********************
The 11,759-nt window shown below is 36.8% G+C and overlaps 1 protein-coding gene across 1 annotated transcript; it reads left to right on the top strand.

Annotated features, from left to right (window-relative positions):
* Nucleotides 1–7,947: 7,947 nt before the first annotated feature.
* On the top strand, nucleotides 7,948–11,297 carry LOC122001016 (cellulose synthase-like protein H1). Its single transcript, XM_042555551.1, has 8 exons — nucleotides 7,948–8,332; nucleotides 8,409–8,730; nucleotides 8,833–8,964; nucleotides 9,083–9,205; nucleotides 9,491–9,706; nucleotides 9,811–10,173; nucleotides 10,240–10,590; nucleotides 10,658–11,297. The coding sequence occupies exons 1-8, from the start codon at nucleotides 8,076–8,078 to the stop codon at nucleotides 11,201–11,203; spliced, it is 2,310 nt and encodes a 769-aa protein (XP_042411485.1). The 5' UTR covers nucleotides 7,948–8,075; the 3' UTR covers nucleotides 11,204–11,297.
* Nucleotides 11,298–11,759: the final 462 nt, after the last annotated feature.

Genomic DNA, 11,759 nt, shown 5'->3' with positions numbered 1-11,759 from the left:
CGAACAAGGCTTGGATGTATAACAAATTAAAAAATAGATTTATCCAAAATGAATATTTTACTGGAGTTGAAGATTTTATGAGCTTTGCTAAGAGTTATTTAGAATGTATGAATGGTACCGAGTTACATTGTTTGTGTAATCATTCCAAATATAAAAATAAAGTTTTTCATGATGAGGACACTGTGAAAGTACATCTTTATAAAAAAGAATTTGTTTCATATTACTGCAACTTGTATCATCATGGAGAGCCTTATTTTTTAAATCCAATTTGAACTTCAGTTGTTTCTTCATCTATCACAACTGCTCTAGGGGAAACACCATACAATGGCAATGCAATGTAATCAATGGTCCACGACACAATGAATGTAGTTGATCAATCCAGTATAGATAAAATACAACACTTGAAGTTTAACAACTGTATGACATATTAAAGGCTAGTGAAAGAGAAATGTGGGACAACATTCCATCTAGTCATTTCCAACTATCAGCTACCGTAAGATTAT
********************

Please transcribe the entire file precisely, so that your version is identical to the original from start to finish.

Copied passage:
The 11,759-nt window shown below is 36.8% G+C and overlaps 1 protein-coding gene across 1 annotated transcript; it reads left to right on the top strand.

Annotated features, from left to right (window-relative positions):
* Nucleotides 1–7,947: 7,947 nt before the first annotated feature.
* On the top strand, nucleotides 7,948–11,297 carry LOC122001016 (cellulose synthase-like protein H1). Its single transcript, XM_042555551.1, has 8 exons — nucleotides 7,948–8,332; nucleotides 8,409–8,730; nucleotides 8,833–8,964; nucleotides 9,083–9,205; nucleotides 9,491–9,706; nucleotides 9,811–10,173; nucleotides 10,240–10,590; nucleotides 10,658–11,297. The coding sequence occupies exons 1-8, from the start codon at nucleotides 8,076–8,078 to the stop codon at nucleotides 11,201–11,203; spliced, it is 2,310 nt and encodes a 769-aa protein (XP_042411485.1). The 5' UTR covers nucleotides 7,948–8,075; the 3' UTR covers nucleotides 11,204–11,297.
* Nucleotides 11,298–11,759: the final 462 nt, after the last annotated feature.

Genomic DNA, 11,759 nt, shown 5'->3' with positions numbered 1-11,759 from the left:
CGAACAAGGCTTGGATGTATAACAAATTAAAAAATAGATTTATCCAAAATGAATATTTTACTGGAGTTGAAGATTTTATGAGCTTTGCTAAGAGTTATTTAGAATGTATGAATGGTACCGAGTTACATTGTTTGTGTAATCATTCCAAATATAAAAATAAAGTTTTTCATGATGAGGACACTGTGAAAGTACATCTTTATAAAAAAGAATTTGTTTCATATTACTGCAACTTGTATCATCATGGAGAGCCTTATTTTTTAAATCCAATTTGAACTTCAGTTGTTTCTTCATCTATCACAACTGCTCTAGGGGAAACACCATACAATGGCAATGCAATGTAATCAATGGTCCACGACACAATGAATGTAGTTGATCAATCCAGTATAGATAAAATACAACACTTGAAGTTTAACAACTGTATGACATATTAAAGGCTAGTGAAAGAGAAATGTGGGACAACATTCCATCTAGTCATTTCCAACTATCAGCTACCGTAAGATTAT